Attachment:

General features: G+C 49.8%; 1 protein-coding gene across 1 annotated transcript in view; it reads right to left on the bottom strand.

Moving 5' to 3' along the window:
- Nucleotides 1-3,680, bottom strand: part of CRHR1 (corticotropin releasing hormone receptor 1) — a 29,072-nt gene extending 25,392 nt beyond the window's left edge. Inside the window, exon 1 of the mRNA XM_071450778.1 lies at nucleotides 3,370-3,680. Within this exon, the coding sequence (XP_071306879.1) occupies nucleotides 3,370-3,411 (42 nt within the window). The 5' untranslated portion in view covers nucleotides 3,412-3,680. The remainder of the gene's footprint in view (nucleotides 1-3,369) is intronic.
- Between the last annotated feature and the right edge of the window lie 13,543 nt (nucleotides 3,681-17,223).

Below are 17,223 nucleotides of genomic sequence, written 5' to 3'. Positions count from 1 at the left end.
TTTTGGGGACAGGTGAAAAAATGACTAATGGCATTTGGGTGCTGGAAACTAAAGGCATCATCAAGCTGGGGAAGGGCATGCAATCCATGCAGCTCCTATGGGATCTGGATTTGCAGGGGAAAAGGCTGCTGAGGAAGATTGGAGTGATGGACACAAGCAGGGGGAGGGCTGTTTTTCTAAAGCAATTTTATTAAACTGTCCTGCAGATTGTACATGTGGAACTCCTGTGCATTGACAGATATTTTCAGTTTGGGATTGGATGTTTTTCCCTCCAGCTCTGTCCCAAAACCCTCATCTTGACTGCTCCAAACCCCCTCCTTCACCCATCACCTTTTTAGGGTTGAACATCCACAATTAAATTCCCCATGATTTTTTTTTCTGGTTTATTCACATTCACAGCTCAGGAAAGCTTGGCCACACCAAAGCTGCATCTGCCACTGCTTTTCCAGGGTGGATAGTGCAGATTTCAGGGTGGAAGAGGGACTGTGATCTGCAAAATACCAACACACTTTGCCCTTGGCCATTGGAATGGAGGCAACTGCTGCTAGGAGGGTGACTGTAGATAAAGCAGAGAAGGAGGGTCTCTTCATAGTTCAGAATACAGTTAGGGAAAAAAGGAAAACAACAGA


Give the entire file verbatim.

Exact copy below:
General features: G+C 49.8%; 1 protein-coding gene across 1 annotated transcript in view; it reads right to left on the bottom strand.

Moving 5' to 3' along the window:
- Nucleotides 1-3,680, bottom strand: part of CRHR1 (corticotropin releasing hormone receptor 1) — a 29,072-nt gene extending 25,392 nt beyond the window's left edge. Inside the window, exon 1 of the mRNA XM_071450778.1 lies at nucleotides 3,370-3,680. Within this exon, the coding sequence (XP_071306879.1) occupies nucleotides 3,370-3,411 (42 nt within the window). The 5' untranslated portion in view covers nucleotides 3,412-3,680. The remainder of the gene's footprint in view (nucleotides 1-3,369) is intronic.
- Between the last annotated feature and the right edge of the window lie 13,543 nt (nucleotides 3,681-17,223).

Below are 17,223 nucleotides of genomic sequence, written 5' to 3'. Positions count from 1 at the left end.
TTTTGGGGACAGGTGAAAAAATGACTAATGGCATTTGGGTGCTGGAAACTAAAGGCATCATCAAGCTGGGGAAGGGCATGCAATCCATGCAGCTCCTATGGGATCTGGATTTGCAGGGGAAAAGGCTGCTGAGGAAGATTGGAGTGATGGACACAAGCAGGGGGAGGGCTGTTTTTCTAAAGCAATTTTATTAAACTGTCCTGCAGATTGTACATGTGGAACTCCTGTGCATTGACAGATATTTTCAGTTTGGGATTGGATGTTTTTCCCTCCAGCTCTGTCCCAAAACCCTCATCTTGACTGCTCCAAACCCCCTCCTTCACCCATCACCTTTTTAGGGTTGAACATCCACAATTAAATTCCCCATGATTTTTTTTTCTGGTTTATTCACATTCACAGCTCAGGAAAGCTTGGCCACACCAAAGCTGCATCTGCCACTGCTTTTCCAGGGTGGATAGTGCAGATTTCAGGGTGGAAGAGGGACTGTGATCTGCAAAATACCAACACACTTTGCCCTTGGCCATTGGAATGGAGGCAACTGCTGCTAGGAGGGTGACTGTAGATAAAGCAGAGAAGGAGGGTCTCTTCATAGTTCAGAATACAGTTAGGGAAAAAAGGAAAACAACAGA